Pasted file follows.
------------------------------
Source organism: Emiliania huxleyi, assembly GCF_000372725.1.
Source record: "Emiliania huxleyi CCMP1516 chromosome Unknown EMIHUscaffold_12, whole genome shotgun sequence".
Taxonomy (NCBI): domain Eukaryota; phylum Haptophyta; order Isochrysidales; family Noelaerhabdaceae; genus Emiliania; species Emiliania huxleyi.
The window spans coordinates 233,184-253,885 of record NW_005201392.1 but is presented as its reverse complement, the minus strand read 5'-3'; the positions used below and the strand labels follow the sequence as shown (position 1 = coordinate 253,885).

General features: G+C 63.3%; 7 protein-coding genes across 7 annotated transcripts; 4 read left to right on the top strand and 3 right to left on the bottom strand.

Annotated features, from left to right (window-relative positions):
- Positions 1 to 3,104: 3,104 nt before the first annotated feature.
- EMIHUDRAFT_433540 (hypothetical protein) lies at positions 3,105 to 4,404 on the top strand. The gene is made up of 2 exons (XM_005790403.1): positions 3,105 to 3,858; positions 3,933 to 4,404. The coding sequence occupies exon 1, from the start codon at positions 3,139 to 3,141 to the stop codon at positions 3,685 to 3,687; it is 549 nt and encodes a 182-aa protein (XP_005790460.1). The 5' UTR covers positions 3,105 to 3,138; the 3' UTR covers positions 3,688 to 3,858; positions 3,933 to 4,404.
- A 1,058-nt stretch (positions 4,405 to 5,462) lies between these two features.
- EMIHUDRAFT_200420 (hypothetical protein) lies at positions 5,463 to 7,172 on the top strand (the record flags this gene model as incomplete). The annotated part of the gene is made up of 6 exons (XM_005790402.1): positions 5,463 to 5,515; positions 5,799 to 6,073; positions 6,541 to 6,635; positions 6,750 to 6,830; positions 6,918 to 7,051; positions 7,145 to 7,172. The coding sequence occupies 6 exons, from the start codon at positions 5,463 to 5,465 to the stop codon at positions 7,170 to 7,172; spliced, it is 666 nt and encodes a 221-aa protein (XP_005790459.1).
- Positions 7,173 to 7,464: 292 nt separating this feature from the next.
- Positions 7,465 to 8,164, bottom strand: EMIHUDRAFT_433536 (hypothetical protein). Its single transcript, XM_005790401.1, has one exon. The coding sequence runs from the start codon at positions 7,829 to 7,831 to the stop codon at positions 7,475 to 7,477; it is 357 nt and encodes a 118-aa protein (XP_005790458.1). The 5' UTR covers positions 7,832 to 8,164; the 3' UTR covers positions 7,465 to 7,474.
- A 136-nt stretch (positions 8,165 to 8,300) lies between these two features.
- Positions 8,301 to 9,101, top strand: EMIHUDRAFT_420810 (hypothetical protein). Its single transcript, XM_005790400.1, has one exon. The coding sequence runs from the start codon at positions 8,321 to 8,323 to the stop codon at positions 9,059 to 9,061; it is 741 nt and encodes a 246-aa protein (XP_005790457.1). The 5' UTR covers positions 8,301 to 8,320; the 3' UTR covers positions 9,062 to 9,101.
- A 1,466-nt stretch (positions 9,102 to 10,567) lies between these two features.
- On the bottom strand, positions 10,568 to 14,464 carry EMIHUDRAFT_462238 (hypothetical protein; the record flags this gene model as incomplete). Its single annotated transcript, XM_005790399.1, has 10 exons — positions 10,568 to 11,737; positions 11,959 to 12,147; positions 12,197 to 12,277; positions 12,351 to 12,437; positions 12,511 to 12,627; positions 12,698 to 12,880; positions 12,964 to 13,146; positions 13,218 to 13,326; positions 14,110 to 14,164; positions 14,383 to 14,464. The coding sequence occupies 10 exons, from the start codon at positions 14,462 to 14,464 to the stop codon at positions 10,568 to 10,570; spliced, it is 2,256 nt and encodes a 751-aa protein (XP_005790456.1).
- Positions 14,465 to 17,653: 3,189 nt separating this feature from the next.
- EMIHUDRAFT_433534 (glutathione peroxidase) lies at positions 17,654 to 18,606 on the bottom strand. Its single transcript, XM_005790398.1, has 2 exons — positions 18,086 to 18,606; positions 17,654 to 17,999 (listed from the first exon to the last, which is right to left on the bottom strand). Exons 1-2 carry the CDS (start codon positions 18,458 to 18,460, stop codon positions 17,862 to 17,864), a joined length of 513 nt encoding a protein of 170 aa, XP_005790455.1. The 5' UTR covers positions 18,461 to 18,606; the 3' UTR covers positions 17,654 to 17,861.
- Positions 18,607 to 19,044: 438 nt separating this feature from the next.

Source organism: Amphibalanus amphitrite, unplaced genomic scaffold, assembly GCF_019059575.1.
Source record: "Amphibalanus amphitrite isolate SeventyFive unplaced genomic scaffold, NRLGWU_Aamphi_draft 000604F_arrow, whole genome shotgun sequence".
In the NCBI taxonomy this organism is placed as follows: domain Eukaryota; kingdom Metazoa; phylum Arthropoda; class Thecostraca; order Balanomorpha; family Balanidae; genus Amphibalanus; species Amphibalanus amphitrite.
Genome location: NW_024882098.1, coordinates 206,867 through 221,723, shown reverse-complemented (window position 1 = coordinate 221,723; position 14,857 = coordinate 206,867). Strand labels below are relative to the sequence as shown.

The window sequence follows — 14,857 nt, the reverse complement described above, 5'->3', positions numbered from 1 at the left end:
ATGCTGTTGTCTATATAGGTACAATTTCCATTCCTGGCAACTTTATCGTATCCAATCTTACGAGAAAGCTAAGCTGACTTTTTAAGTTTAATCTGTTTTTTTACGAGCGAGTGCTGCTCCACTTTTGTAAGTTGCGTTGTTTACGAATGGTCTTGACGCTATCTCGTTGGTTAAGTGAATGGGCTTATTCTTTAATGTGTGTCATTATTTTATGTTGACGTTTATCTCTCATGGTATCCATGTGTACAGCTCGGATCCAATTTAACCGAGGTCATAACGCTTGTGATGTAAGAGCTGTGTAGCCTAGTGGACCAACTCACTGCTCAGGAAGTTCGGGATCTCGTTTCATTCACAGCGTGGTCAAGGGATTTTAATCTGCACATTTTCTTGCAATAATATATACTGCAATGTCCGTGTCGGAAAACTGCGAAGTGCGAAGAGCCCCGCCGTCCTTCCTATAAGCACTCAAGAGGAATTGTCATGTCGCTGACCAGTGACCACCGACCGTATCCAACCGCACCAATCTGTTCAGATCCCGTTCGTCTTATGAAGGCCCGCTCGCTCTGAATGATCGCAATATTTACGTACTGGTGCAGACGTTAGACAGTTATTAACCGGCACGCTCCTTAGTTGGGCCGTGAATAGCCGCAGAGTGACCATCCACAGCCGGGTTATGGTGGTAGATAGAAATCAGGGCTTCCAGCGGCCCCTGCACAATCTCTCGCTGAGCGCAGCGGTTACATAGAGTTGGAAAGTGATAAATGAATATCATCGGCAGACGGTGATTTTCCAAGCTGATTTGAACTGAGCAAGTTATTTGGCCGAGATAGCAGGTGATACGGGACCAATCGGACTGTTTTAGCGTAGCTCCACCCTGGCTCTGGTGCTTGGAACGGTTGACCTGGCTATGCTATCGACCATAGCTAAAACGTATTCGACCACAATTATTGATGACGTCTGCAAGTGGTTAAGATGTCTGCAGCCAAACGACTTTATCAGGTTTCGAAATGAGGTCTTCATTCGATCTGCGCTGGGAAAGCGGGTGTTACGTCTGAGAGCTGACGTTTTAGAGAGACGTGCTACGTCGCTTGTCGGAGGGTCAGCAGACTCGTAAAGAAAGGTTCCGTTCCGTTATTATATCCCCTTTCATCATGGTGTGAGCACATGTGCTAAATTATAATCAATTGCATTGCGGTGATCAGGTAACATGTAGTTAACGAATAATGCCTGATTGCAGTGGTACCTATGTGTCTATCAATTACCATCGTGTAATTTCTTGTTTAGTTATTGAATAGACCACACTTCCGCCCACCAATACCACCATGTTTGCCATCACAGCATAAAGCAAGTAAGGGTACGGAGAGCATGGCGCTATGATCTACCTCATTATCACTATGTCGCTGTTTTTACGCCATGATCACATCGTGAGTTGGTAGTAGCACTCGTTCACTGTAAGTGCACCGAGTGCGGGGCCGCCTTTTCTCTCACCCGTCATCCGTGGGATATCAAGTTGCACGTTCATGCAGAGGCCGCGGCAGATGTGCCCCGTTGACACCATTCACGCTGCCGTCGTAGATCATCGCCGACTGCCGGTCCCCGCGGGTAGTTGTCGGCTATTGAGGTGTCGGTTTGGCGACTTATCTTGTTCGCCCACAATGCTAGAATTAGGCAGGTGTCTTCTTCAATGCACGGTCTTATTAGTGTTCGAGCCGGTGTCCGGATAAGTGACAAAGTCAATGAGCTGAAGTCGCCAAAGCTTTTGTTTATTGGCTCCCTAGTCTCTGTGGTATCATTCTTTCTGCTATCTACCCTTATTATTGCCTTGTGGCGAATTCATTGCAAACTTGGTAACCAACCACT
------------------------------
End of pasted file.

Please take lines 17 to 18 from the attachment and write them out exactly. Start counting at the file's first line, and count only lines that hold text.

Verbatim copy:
- Positions 14,465 to 17,653: 3,189 nt separating this feature from the next.
- EMIHUDRAFT_433534 (glutathione peroxidase) lies at positions 17,654 to 18,606 on the bottom strand. Its single transcript, XM_005790398.1, has 2 exons — positions 18,086 to 18,606; positions 17,654 to 17,999 (listed from the first exon to the last, which is right to left on the bottom strand). Exons 1-2 carry the CDS (start codon positions 18,458 to 18,460, stop codon positions 17,862 to 17,864), a joined length of 513 nt encoding a protein of 170 aa, XP_005790455.1. The 5' UTR covers positions 18,461 to 18,606; the 3' UTR covers positions 17,654 to 17,861.